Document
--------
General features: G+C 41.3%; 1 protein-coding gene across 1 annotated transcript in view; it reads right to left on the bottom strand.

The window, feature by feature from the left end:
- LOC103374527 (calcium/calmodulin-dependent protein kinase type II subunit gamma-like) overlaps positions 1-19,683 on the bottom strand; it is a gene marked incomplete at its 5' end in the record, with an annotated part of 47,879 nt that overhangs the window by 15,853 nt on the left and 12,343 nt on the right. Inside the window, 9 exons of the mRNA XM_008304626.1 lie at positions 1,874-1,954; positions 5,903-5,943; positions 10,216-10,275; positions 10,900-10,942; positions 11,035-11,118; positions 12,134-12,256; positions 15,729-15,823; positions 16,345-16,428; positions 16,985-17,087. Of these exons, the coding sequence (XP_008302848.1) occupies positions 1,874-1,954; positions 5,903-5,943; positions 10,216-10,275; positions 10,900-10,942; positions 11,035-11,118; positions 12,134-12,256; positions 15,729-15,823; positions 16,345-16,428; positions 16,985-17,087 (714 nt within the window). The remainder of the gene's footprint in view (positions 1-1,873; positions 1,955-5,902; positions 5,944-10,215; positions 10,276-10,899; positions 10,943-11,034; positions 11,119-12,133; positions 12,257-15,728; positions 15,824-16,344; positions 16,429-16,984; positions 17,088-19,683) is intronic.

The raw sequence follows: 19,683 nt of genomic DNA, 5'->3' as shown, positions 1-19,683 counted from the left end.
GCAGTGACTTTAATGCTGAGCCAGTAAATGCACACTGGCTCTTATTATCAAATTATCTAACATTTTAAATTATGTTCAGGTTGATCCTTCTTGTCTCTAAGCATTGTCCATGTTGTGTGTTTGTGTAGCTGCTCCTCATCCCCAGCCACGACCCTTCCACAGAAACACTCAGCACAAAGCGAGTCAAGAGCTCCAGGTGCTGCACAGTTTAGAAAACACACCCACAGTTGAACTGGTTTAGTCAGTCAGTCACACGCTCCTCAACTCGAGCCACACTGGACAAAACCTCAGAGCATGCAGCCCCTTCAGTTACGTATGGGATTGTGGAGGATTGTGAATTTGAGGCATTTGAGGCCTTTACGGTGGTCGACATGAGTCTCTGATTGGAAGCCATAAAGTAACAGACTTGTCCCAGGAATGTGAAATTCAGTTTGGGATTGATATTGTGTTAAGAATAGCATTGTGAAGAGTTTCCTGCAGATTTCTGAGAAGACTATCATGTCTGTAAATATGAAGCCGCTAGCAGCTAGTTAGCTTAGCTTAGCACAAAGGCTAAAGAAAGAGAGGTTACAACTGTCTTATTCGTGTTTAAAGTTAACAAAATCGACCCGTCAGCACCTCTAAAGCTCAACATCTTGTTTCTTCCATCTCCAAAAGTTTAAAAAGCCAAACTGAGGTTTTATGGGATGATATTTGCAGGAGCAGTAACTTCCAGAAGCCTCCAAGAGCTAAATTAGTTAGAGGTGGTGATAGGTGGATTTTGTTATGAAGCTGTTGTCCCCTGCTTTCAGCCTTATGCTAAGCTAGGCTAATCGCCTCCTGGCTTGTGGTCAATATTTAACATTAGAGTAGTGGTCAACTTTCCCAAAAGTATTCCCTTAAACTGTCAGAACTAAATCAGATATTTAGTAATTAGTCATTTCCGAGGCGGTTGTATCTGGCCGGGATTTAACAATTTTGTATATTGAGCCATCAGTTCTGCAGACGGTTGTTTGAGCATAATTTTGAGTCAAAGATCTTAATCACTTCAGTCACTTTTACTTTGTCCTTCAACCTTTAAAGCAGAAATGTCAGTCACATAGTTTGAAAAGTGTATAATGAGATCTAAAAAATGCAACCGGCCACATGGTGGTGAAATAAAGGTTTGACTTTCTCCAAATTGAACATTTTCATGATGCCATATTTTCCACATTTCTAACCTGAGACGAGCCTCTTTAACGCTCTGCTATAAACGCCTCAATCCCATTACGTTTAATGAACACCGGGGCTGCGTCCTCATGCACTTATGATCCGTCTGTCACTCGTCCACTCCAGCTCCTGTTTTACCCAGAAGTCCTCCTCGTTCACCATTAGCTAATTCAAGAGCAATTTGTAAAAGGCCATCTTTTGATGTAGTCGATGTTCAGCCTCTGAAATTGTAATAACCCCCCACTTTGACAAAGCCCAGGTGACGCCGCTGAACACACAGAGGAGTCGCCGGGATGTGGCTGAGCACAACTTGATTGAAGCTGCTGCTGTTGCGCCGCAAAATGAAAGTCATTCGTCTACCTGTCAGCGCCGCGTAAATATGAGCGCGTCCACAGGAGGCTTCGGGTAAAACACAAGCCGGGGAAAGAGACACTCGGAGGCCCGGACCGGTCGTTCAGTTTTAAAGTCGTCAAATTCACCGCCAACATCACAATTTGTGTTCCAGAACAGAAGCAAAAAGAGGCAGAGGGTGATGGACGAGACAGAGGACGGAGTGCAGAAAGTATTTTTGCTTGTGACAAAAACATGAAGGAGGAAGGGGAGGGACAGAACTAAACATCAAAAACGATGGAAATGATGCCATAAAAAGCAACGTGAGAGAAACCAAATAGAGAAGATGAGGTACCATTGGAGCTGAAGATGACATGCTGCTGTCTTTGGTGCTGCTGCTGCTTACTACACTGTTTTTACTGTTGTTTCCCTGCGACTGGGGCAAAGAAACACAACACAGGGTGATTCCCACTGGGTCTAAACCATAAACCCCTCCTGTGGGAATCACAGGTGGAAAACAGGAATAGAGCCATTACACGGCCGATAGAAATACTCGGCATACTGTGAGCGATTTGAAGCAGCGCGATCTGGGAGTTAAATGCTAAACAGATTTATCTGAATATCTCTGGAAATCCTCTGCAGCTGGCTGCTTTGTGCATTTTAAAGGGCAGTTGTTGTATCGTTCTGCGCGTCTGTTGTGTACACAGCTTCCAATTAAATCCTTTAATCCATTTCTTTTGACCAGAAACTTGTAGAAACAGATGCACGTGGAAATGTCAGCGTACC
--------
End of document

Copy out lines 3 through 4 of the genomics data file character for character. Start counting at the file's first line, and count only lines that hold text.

- LOC103374527 (calcium/calmodulin-dependent protein kinase type II subunit gamma-like) overlaps positions 1-19,683 on the bottom strand; it is a gene marked incomplete at its 5' end in the record, with an annotated part of 47,879 nt that overhangs the window by 15,853 nt on the left and 12,343 nt on the right. Inside the window, 9 exons of the mRNA XM_008304626.1 lie at positions 1,874-1,954; positions 5,903-5,943; positions 10,216-10,275; positions 10,900-10,942; positions 11,035-11,118; positions 12,134-12,256; positions 15,729-15,823; positions 16,345-16,428; positions 16,985-17,087. Of these exons, the coding sequence (XP_008302848.1) occupies positions 1,874-1,954; positions 5,903-5,943; positions 10,216-10,275; positions 10,900-10,942; positions 11,035-11,118; positions 12,134-12,256; positions 15,729-15,823; positions 16,345-16,428; positions 16,985-17,087 (714 nt within the window). The remainder of the gene's footprint in view (positions 1-1,873; positions 1,955-5,902; positions 5,944-10,215; positions 10,276-10,899; positions 10,943-11,034; positions 11,119-12,133; positions 12,257-15,728; positions 15,824-16,344; positions 16,429-16,984; positions 17,088-19,683) is intronic.

The raw sequence follows: 19,683 nt of genomic DNA, 5'->3' as shown, positions 1-19,683 counted from the left end.